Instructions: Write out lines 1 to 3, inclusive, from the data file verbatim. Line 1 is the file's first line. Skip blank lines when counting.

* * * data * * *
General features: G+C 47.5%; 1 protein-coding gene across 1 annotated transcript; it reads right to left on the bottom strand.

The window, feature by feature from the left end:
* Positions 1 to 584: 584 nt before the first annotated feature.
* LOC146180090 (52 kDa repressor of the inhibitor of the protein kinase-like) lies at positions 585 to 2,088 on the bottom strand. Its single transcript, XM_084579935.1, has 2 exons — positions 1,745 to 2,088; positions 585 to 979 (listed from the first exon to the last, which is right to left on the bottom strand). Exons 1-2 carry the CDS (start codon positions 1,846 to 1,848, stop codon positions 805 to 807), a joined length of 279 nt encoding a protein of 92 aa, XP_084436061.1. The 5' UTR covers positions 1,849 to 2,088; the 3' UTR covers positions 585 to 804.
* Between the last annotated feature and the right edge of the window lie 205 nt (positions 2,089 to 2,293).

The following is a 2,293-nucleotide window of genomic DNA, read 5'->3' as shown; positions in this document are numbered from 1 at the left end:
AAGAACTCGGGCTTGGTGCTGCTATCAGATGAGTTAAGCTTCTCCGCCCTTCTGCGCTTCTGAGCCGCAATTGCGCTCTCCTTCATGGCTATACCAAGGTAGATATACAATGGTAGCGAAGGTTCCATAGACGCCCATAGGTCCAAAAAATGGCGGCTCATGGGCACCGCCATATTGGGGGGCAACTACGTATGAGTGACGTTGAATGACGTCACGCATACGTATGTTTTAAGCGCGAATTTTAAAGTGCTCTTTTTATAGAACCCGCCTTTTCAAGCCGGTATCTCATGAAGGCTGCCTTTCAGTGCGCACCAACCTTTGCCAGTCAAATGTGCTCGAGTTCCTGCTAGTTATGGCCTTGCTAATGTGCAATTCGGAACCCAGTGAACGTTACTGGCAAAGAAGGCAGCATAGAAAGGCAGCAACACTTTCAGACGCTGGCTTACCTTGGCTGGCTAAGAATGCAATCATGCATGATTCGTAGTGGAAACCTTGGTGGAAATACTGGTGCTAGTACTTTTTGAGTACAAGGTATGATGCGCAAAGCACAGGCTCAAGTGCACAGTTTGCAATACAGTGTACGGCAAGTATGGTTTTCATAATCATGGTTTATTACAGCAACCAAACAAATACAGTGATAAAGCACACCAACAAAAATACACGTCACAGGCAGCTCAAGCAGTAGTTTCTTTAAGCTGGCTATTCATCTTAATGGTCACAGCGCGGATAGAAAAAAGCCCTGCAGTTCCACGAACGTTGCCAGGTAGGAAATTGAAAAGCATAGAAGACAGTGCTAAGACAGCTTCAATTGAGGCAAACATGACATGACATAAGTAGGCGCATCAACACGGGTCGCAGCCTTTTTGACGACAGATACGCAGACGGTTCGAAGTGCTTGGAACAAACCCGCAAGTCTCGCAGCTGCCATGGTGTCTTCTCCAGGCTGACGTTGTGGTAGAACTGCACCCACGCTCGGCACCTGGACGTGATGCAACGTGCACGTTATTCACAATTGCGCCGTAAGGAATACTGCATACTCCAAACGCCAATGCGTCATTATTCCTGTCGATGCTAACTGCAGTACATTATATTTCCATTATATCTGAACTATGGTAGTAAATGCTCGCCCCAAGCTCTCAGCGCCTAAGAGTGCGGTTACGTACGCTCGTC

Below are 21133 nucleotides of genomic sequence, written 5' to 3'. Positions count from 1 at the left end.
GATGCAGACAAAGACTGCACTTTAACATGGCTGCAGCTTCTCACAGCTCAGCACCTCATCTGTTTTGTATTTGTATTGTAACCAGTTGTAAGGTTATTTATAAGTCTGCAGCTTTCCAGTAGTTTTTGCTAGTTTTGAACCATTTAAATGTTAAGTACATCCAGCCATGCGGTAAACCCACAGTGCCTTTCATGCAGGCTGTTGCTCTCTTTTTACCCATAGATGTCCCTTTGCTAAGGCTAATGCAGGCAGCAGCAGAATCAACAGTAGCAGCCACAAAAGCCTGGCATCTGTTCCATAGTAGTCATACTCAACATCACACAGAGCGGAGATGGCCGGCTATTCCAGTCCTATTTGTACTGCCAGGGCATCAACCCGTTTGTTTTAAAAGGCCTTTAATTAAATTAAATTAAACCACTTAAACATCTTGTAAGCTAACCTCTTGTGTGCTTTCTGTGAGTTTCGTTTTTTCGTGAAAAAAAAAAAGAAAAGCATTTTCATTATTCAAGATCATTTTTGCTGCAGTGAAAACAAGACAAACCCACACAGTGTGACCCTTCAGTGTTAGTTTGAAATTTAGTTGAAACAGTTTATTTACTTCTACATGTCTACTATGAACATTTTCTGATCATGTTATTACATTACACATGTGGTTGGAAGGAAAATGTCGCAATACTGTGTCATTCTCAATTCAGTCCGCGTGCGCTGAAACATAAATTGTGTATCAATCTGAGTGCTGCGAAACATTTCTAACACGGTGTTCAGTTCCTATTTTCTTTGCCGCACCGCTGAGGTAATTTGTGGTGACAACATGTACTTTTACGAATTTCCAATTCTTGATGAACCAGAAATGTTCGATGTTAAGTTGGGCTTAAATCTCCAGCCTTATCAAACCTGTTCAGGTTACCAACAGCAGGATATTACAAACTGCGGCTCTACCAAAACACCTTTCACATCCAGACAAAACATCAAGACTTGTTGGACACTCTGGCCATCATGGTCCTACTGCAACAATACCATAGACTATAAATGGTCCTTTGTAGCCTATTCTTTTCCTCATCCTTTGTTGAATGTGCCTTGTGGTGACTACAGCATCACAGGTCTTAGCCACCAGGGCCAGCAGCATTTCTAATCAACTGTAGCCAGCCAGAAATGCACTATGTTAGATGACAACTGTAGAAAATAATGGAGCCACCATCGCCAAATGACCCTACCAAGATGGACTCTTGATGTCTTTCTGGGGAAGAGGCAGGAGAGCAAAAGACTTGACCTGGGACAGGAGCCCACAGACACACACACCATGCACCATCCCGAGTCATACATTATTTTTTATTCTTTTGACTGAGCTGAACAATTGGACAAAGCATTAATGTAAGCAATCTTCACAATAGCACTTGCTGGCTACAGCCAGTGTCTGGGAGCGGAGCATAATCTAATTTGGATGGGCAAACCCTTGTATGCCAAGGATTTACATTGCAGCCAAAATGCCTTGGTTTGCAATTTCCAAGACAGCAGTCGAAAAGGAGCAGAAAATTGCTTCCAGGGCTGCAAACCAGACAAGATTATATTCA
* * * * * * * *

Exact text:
General features: G+C 47.5%; 1 protein-coding gene across 1 annotated transcript; it reads right to left on the bottom strand.

The window, feature by feature from the left end:
* Positions 1 to 584: 584 nt before the first annotated feature.